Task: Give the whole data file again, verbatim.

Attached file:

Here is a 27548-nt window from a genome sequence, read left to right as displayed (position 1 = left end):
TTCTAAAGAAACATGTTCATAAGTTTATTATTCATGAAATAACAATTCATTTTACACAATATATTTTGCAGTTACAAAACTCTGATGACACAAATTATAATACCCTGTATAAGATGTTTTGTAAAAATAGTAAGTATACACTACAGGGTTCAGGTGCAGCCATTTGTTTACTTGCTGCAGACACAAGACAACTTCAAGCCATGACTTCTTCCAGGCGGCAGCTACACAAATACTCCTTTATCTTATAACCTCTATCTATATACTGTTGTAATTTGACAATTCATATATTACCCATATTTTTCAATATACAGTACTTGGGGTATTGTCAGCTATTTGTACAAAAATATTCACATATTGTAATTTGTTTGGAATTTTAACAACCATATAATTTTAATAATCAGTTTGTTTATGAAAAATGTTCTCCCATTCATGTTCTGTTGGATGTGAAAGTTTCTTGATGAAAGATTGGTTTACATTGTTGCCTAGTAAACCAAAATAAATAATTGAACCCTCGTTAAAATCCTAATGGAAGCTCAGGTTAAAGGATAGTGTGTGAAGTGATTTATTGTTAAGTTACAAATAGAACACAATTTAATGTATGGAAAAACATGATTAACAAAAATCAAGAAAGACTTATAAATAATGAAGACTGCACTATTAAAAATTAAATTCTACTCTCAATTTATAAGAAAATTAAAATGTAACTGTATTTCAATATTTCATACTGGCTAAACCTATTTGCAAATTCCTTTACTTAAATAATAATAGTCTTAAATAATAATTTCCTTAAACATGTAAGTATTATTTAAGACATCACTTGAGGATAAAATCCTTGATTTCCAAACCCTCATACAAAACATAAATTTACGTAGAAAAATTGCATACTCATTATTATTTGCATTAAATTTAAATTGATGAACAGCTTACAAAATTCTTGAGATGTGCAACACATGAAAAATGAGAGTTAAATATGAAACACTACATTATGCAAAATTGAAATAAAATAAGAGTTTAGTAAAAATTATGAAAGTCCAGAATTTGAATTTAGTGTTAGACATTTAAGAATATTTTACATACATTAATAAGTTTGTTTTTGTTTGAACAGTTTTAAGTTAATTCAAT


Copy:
Here is a 27548-nt window from a genome sequence, read left to right as displayed (position 1 = left end):
TTCTAAAGAAACATGTTCATAAGTTTATTATTCATGAAATAACAATTCATTTTACACAATATATTTTGCAGTTACAAAACTCTGATGACACAAATTATAATACCCTGTATAAGATGTTTTGTAAAAATAGTAAGTATACACTACAGGGTTCAGGTGCAGCCATTTGTTTACTTGCTGCAGACACAAGACAACTTCAAGCCATGACTTCTTCCAGGCGGCAGCTACACAAATACTCCTTTATCTTATAACCTCTATCTATATACTGTTGTAATTTGACAATTCATATATTACCCATATTTTTCAATATACAGTACTTGGGGTATTGTCAGCTATTTGTACAAAAATATTCACATATTGTAATTTGTTTGGAATTTTAACAACCATATAATTTTAATAATCAGTTTGTTTATGAAAAATGTTCTCCCATTCATGTTCTGTTGGATGTGAAAGTTTCTTGATGAAAGATTGGTTTACATTGTTGCCTAGTAAACCAAAATAAATAATTGAACCCTCGTTAAAATCCTAATGGAAGCTCAGGTTAAAGGATAGTGTGTGAAGTGATTTATTGTTAAGTTACAAATAGAACACAATTTAATGTATGGAAAAACATGATTAACAAAAATCAAGAAAGACTTATAAATAATGAAGACTGCACTATTAAAAATTAAATTCTACTCTCAATTTATAAGAAAATTAAAATGTAACTGTATTTCAATATTTCATACTGGCTAAACCTATTTGCAAATTCCTTTACTTAAATAATAATAGTCTTAAATAATAATTTCCTTAAACATGTAAGTATTATTTAAGACATCACTTGAGGATAAAATCCTTGATTTCCAAACCCTCATACAAAACATAAATTTACGTAGAAAAATTGCATACTCATTATTATTTGCATTAAATTTAAATTGATGAACAGCTTACAAAATTCTTGAGATGTGCAACACATGAAAAATGAGAGTTAAATATGAAACACTACATTATGCAAAATTGAAATAAAATAAGAGTTTAGTAAAAATTATGAAAGTCCAGAATTTGAATTTAGTGTTAGACATTTAAGAATATTTTACATACATTAATAAGTTTGTTTTTGTTTGAACAGTTTTAAGTTAATTCAAT